On a brighter note, Bolivar took home an important point from Quito in la Ida(first leg) of the Copa Sudamericana semifinals. Down 0-1, Argentine forward Horacio Chiorazzo struck a perfect ball that beat the Liga Deportiva – Quito goalkeeper giving la Academia an excellent opportunity to win this Thursday night. The winner gets a chance to play the Boca Juniors (Arg) – Internacional (Bra) winner.
…well, at least according to Dateline D.C. from this conservative Pittsburgh Live columnist.
Argentina, Bolivia, Brazil, Ecuador, Paraguay, Peru, El Salvador, Uruguay and Venezuela all have socialist regimes.
and apparently Bolivian politics is overrun by Commies.
In each of these countries, old-time communist parties are flourishing. During the era of Bill Clinton, nothing was done to counterattack — most certainly not in Colin Powell’s State Department– which remained a hive of Clintonistas
And don’t forget about Bolivian football, it is overrun by Communists as well. After all, the most successful team, Bolivar’s head coach is named Vladimir Soria.
Grocery shopping has never been high on my list of favorite activities. Every week or so I take the four-minute drive over to Shopper’s Food, mainly because it does not require one of those member cards, which makes me uncomfortable how the store can track your purchases.
What I like most about my shopping trip is the environment that typifies the current demographics of Northern Virginia. Immigrants have settled the immediate area, and not just the usual Latin-American. It’s a “It’s a Small World” under one roof.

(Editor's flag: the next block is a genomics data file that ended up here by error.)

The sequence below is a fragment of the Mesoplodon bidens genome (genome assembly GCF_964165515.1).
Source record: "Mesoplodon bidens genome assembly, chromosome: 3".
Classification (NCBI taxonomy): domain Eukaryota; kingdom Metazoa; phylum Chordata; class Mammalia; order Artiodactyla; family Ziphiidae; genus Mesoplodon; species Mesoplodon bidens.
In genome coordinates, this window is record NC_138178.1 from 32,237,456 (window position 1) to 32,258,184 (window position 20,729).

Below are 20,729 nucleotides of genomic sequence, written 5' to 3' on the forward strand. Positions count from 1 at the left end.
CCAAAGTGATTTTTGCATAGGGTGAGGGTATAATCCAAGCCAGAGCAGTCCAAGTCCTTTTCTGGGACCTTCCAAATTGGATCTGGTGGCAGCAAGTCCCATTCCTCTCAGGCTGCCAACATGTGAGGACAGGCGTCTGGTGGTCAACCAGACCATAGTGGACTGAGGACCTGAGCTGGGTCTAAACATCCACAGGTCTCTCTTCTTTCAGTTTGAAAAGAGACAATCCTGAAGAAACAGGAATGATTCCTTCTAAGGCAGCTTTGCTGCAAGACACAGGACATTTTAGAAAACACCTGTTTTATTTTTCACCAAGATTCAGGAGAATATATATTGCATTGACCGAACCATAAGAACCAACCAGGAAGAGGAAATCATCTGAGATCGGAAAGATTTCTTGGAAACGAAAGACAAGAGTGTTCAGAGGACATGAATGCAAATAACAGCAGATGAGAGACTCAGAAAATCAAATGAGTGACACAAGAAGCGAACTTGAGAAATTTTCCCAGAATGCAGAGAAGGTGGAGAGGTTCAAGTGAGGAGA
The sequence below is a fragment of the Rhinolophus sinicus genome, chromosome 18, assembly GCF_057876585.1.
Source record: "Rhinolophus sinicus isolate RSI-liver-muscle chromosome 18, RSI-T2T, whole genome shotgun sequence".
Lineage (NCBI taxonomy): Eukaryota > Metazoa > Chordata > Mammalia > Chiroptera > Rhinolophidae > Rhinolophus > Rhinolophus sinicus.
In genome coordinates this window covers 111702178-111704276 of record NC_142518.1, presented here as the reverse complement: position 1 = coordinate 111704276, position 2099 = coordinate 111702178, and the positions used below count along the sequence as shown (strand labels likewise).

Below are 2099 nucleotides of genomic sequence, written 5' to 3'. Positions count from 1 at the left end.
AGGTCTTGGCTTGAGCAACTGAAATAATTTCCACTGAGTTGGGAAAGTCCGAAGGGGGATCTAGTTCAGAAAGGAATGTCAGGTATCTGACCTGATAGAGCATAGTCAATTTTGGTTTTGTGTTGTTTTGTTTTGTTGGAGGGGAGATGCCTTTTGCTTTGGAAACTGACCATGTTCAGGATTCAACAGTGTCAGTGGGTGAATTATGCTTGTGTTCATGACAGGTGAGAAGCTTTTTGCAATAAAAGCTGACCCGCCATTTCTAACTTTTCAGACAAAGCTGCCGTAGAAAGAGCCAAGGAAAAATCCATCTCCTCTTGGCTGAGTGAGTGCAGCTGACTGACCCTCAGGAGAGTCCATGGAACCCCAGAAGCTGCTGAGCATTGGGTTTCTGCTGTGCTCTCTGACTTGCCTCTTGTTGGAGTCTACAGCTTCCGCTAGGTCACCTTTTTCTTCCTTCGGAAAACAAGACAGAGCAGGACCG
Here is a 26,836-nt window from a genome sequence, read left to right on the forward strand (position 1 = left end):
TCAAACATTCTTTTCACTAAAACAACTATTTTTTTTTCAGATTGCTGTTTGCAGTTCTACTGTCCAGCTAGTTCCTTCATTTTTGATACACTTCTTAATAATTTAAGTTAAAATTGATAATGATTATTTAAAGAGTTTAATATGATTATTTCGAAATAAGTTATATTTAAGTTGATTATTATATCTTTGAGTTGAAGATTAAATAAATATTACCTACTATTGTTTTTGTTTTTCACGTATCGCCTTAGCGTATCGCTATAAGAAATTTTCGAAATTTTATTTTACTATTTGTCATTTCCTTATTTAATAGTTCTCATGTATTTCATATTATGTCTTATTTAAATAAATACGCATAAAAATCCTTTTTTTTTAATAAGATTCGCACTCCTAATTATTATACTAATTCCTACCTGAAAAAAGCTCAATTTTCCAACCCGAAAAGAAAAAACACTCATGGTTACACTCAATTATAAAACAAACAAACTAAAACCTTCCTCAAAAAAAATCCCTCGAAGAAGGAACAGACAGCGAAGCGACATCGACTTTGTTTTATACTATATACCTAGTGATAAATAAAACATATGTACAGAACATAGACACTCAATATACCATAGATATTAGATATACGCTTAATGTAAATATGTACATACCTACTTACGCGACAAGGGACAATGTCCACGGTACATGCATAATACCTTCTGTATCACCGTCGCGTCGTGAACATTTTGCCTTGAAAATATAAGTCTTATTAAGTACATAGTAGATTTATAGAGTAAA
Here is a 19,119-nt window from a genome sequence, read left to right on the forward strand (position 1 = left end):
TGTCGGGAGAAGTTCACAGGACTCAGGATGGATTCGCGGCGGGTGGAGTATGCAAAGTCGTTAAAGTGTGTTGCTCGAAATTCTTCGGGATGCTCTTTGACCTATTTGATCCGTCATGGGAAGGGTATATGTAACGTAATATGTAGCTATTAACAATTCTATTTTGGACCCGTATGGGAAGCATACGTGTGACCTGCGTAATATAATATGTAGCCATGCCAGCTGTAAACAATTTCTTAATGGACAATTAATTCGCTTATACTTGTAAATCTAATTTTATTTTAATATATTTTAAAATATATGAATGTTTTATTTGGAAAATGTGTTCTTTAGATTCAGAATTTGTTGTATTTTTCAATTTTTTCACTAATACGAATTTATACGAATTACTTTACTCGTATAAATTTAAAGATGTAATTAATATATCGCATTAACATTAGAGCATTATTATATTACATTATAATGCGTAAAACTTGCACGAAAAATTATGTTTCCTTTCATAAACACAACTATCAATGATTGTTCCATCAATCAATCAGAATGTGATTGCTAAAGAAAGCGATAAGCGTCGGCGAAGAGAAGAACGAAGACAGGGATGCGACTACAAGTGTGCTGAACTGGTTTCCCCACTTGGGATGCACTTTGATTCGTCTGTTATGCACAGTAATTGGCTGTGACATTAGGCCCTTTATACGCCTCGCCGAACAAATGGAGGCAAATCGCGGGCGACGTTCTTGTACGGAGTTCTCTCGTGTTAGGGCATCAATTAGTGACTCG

Up and down the cereal aisle, you try and guess the language being spoken. Parents talk to their grade-school age children in their native language, and the children answer back in English (much like my brothers and I did growing up in Western Kansas).
Even trying to guess from what country the Latin American immigrants come from can be a hard challenge, even though some accents are obvious, like Argentine. Sometimes an Universitario (Peru) or Chivas (Mexico) futbol jersey provides a helpful hint.
The atmosphere for immigrants is much more welcoming for them because not only are the customers relatively-new immigrants, but so are the cashiers, stockers, and managers. From the most recent trip to the grocery store, I noticed Latin-Americans, African muslims, Middle eastern muslims, Southeast Asians, Russians, Pakistani or Indian, and Sudanese (my guesses).
This is now what the United States is to me. A place that attracts people from all over the world, with such diverse life’s stories and gives them the opportunity to start somewhere and move forward.
The intersection of Avenida Heroinas and 25 de Mayo.
The St. Petersburg Times had a chance to chat with Goni, in one of his rare interviews.
His overthrow still hurts. But a year later, “Goni,” as he is universally known, is philosophical about it. “When something as traumatic happens to you as happened to me, there’s one lesson you have to learn,” he said, over an outdoor lunch by the Miami River. “First, it’s not all my fault. And two, it’s not everybody else’s fault, either. It’s some place in between.”
A fair story, and it appears he is no longer overwhelmingly bitter at the events. In his past interviews, Goni blamed the “narco-terrorists” for his ousting.